Thursday 3 May 2012

What is a Person to whom education is meaningful? And what is Education that it might be meaningful to people?

I'm paraphrasing a paper given by Louis Kauffmann at the Heinz von Foerster congress in Vienna in 2011. His title was "What is an Object that a Person might know It, and a Person that She might know an Object?"  I believe a similar (and related) epistemological problem exists between people and education. Instead of 'knowing' something, I am concerned with something being meaningful. Indeed, even for Kauffman's paper, we might 'know' an object, but if it isn't meaningful, what's the point? (I asked him whether you could have observation without anticipation - I still think that's a good question. Anticipation seems to me to be fundamental to meaning.)

But to come back to my question. First of all, what is a person to whom education is meaningful? Over the years, I've played around with a number of models of the person. The most successful have used Beer's Viable System Model. and this we used to argue for the Personal Learning Environment. I would say, looking back, that the VSM modelling of the person was the best thing to come out of that work. At the same time, I have reflected since we did it, on why it wasn't quite right. After all, whilst many of us are using personal technology within the institution, not everyone is. Institutions haven't been transformed by personal technologies, and the VLE still dominates the e-learning landscape. We were idealistic (rather Illichian - although I now think we misunderstood Illich... see Basically, the VSM of personal organisation presents a model where an individual has to manage their VARIETY (or complexity) through the use of technology. The environment they operate in perturbs the individual with differences that makes a difference, or change the individual in some way (in Bateson's terminology, this is INFORMATION) and this consequently changes the regulatory mechanisms in the individual:

The problem with the VSM model of the person was that it was an individual model. And I have become increasingly convinced that we are not individuals (I'm the one at the back who says "I'm not!" in the scene in the life of Brian when Brian says "you are all individuals!"). So the first thing to say about the person to whom education is meaningful is that there must be a recognition of inter-dependence. This was not elaborated in the in the original VSM model of the person (although it may be implied by the 'environment').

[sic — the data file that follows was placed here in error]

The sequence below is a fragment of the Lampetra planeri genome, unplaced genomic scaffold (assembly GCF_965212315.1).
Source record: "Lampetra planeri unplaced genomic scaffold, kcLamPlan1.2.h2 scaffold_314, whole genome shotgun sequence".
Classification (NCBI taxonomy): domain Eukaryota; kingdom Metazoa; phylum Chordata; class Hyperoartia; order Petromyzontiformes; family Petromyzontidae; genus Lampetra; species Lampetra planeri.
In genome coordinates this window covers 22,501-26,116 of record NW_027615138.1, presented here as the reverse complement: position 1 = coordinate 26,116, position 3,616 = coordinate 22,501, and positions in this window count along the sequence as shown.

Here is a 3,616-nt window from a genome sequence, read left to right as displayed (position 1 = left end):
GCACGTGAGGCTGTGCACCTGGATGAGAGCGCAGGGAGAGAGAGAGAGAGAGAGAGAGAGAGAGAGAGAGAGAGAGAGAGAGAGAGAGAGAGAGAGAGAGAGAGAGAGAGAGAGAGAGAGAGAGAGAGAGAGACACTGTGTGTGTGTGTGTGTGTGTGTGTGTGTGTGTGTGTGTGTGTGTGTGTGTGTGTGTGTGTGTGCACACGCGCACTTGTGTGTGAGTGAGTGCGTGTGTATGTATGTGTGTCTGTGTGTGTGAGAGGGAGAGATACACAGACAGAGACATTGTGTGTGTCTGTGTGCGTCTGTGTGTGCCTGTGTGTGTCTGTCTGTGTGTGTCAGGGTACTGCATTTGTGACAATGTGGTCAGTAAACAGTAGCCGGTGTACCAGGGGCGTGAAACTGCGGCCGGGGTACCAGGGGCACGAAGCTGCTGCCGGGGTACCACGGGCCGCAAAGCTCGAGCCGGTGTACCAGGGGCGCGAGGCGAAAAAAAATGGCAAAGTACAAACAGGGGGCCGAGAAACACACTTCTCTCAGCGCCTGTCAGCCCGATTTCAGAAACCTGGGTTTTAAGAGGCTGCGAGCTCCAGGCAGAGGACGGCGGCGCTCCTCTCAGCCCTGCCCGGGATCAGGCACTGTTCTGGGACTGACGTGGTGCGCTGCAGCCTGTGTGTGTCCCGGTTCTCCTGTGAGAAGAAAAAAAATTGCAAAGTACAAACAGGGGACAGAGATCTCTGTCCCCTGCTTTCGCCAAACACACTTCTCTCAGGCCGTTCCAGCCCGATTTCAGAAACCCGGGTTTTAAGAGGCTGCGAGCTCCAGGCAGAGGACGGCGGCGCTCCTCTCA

In terms of this aspect of awareness of others, I have increasingly focused on 'ATTACHMENT' as a mechanism of maintaining IDENTITY and viability. The upshot of this is that communications with the environment have a bearing on the regulating mechanisms in the individual. I've recently mentioned the double-contingency of communication that Parsons talks about (I'm grateful to Leydesdorff for that), and this means that the VSM produced a duck-rabbit appearance, where we can either focus on the VSM diagram, or we can look at the communicative effects of using the VSM: one is figure, the other ground. This is the diagram which I explained this phenomenon in my PhD, although it would need more unpacking than I want to do in this post. But the important thing is the correlation between the mechanisms in the individual and the communications between them.

I realised this double-contingency when I was doing the SPLICE project for JISC (see It made me realise two things which have subsequently been very important to me:

  1. Our viability depends on proximity to each other
  2. Luhmann's theory of communication is probably right

But then I can be near the people who are important to me (because I need to be near them); I can communicate because I need to communicate (and it helps me maintain my closeness to those I love, my job, etc). But being near and maintaining attachments doesn't explain how it is I recognise something to which I choose to attach (or maybe forego existing attachments to be close to or to acquire). In short, it doesn't explain how I fall in love, am curious or continually seek new discoveries.

That, I believe, is to do with MEANING. At the level of meaning, I think what needs to be analysed is ANTICIPATION. Meaningful moments occur when anticipations are restructured: that's precisely (I think!) what happens when I gaze at a beautiful woman, artwork, sunset, etc. (Is art the communication of anticipation?? - another blog post there...)

So, to summarise what a person is to whom education is meaningful, I would say there are three levels of interaction between the person and education:

VARIETY   <----------->  INFORMATION
But then to come to the second part of the question: What is education that it is meaningful to people?

There, the answer is perhaps a bit easier. As I write this I am thinking of a definition:
Education is the possibility of increase in possibilities.
In other words, education is how anticipation may increase the things it anticipates. Luhmann say the essence of education is 'cultivation'. Schrodinger says that life feeds on negative entropy. These are the probably the same statements.

Both in the sense that education is cultivation and education is the possibility of increasing possibilities, education is something that individuals do which does something to individuals. The system of education is operationally closed: its inputs are fed by its outputs.

But that is not to say that it can't go wrong. But it will go wrong if we misunderstand the nature of a person. If we instrumentalise education and see it as being about information, then the education system we create no longer creates possibilities because it doesn't see any need for possibilities (or meaning or attachment). It will only create information. What that may do to people and societies is hard to compute.

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